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Between Public Safety and Private Freedom

Given the current debates about online privacy versus security and social media versus freedom of information, it is not surprising that MBF blogs should have carried a number of blogs in recent months about these divisive issues.

They do not go away. Indeed, a report from power and politics think-tank, Demos, has reignited the discussions afresh. A paper, available free of charge from the thinkers of social issues, is written by Jamie Bartlett, Carl Miller and Sir David Omand, a former director of GCHQ and it argues that social media now presents a real dilemma for the law enforcement/security agencies.

A New Discussion Paper

Demos have coined another term for it: SOCMINT. ‘On the one hand, social media could provide a new form of intelligence – SOCMINT – that could contribute decisively to keeping the public safe. On the other, national security is dependent on public understanding and support for the measures being taken to keep us safe’.

Early warnings from monitoring social media of criminal and/or terrorist activity are essential in the never-ending fight against illegal activities. The riots in major cities in the summer of 2011 demonstrated that horribly well.

They acknowledge that social media by its very nature challenges current conceptions about privacy, consent and personal data. It raises questions of ethical, legal and operational challenges as yet unanswered. They point out that new forms of technology ‘allow far more invisible and widespread intrusive surveillance’ than ever.

There is a legal framework and understanding in the UK that guarantees the gathering of data for intelligence purposes is ‘proportionate, necessary and accountable’. The paper argues that social media should be accepted as a permanent part of the national intelligence framework ‘but that it must be based on a publicly argued, legal footing, with clarity and transparency over use, storage, purpose, regulation and accountability’.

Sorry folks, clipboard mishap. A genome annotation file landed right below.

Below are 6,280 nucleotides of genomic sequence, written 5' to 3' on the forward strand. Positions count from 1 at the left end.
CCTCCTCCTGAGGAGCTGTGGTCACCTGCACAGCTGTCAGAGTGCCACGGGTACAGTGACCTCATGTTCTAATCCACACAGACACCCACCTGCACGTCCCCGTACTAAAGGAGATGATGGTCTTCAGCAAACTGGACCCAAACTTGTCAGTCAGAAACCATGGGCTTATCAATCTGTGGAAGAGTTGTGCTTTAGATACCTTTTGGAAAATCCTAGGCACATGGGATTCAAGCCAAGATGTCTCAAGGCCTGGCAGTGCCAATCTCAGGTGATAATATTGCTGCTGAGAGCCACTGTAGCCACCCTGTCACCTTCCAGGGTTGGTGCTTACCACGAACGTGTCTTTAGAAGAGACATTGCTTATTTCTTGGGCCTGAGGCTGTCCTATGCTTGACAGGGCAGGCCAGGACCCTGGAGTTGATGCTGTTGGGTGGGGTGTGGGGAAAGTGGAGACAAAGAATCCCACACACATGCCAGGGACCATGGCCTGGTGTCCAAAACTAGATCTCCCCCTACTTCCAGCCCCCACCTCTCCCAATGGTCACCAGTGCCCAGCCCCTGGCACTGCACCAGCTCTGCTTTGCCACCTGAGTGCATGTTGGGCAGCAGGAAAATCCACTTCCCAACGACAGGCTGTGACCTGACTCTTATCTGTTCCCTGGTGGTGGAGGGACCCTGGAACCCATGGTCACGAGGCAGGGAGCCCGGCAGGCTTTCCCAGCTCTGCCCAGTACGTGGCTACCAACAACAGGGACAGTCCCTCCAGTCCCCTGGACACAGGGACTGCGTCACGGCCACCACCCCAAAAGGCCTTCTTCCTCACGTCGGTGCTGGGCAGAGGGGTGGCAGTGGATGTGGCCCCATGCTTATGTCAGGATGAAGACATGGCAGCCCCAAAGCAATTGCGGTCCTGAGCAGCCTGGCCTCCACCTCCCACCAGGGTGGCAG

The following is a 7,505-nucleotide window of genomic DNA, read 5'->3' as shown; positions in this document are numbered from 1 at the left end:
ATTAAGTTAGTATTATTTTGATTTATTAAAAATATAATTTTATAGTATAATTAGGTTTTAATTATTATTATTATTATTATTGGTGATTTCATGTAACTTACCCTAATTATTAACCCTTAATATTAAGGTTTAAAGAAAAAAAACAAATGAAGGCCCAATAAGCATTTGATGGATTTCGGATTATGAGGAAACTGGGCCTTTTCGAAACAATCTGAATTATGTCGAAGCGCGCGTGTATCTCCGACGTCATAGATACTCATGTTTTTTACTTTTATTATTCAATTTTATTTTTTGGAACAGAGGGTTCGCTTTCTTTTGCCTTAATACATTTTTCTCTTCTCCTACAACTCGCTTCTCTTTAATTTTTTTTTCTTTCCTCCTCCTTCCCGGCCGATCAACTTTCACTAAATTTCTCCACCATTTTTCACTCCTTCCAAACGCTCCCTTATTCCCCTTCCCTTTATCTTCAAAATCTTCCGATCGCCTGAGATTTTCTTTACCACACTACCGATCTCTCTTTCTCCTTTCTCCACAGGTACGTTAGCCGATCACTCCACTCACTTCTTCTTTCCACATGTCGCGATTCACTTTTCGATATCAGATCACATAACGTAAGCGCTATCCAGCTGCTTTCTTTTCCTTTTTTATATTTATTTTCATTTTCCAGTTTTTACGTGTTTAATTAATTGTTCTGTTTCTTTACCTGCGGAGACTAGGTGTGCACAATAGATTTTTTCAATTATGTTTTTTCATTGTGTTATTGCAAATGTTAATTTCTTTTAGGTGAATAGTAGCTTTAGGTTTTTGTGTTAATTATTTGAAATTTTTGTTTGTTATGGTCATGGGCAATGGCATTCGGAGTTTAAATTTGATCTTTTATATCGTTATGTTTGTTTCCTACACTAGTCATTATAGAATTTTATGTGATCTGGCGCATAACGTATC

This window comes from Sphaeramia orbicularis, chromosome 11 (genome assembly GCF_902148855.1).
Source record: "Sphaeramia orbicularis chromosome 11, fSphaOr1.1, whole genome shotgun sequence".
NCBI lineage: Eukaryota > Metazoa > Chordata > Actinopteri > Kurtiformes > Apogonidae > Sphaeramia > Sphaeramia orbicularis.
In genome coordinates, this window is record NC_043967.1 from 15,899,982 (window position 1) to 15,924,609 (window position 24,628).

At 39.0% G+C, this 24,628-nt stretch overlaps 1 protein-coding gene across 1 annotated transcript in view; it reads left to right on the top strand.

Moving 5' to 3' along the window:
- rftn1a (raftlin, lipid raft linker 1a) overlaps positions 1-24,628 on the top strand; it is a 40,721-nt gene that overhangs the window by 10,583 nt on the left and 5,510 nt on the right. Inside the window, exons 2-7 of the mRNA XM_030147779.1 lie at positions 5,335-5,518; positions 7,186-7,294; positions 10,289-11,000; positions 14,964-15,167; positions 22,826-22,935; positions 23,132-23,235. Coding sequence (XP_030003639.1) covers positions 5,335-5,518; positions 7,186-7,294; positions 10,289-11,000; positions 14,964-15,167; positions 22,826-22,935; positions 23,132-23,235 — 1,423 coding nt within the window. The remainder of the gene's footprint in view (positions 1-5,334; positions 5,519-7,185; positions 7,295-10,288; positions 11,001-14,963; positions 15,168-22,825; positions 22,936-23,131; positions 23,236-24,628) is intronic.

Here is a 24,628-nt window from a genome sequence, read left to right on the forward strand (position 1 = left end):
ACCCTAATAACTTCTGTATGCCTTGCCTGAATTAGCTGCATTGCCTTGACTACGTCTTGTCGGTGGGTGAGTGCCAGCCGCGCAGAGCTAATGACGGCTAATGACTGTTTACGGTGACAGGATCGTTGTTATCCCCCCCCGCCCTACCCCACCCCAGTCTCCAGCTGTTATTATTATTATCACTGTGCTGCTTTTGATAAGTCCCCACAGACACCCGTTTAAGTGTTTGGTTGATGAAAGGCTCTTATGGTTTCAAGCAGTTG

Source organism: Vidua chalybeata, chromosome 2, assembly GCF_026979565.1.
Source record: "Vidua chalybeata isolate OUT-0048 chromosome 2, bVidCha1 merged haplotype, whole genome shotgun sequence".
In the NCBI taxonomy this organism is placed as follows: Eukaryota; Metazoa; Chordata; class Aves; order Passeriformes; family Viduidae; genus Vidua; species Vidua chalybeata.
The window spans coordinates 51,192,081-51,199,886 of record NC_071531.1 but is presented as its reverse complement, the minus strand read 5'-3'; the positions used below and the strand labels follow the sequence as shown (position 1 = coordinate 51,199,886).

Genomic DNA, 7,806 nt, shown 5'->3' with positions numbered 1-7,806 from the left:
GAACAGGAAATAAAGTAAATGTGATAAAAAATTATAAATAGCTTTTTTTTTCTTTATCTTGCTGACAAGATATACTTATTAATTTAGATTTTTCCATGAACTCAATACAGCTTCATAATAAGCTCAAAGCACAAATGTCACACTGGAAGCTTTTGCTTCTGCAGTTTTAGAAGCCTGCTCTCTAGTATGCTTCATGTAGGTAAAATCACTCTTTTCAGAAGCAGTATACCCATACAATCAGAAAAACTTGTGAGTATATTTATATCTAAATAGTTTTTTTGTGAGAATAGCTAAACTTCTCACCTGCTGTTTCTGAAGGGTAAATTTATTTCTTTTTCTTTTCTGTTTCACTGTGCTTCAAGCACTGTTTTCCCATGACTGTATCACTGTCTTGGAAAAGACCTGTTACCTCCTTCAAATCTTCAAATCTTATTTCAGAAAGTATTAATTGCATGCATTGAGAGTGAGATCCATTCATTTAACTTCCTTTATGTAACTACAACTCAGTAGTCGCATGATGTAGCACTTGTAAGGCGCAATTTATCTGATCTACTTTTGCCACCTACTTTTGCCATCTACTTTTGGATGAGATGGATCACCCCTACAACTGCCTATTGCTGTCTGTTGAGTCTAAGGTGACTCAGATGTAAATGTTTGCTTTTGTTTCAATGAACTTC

Democratic legitimacy requires that sound legal footing, never mind the details of how it can work in the rapidly changing future. A telling phrase from the report is: ‘the boundaries between the public digital space and the private digital space should be clarified’. That is at the heart of their recommendations.

The Principles

They outline six bedrock principles which they believe should underpin use by the state of any SOCMINT:

  1. there must be sufficient sustainable cause
  2. there must be integrity of motive
  3. the methods used must be proportionate and necessary
  4. there must be right authority, validated by external oversight
  5. recourse to secret intelligence must be a last resort if more open sources can be used
  6. there must be reasonable prospect of success

They then argue that government should take a two route approach, distinguishing between open source non-intrusive SOCMINT and intrusive/surveillance SOCMINT.

Route one should be bound with conditions on anonymity, data protection and full consent of providers of data. It should include Facebook and the like, but with user consent.

Route two is ‘the exercise of state-specific powers of access intended to result in the identification of individuals and access to private information. This is SOCMINT as intrusive surveillance and interception’. In this scenario, accessing social media could range from relatively minor intrusions (such as collecting publicly available data about specific individuals) to more significant intrusions, such as intercepting and reading personal communications.

Does all that sound reasonable and mainly unarguable? In practice, of course, the detail of legislation is what frustrates the best intentions. And the law will support the status quo of authority for the maintenance of continuing order. The individual’s private freedom has to be sacrificed, at least to some extent, to achieve that.

Source:

Demos, Intelligence

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Do Businesses Need Social Media?

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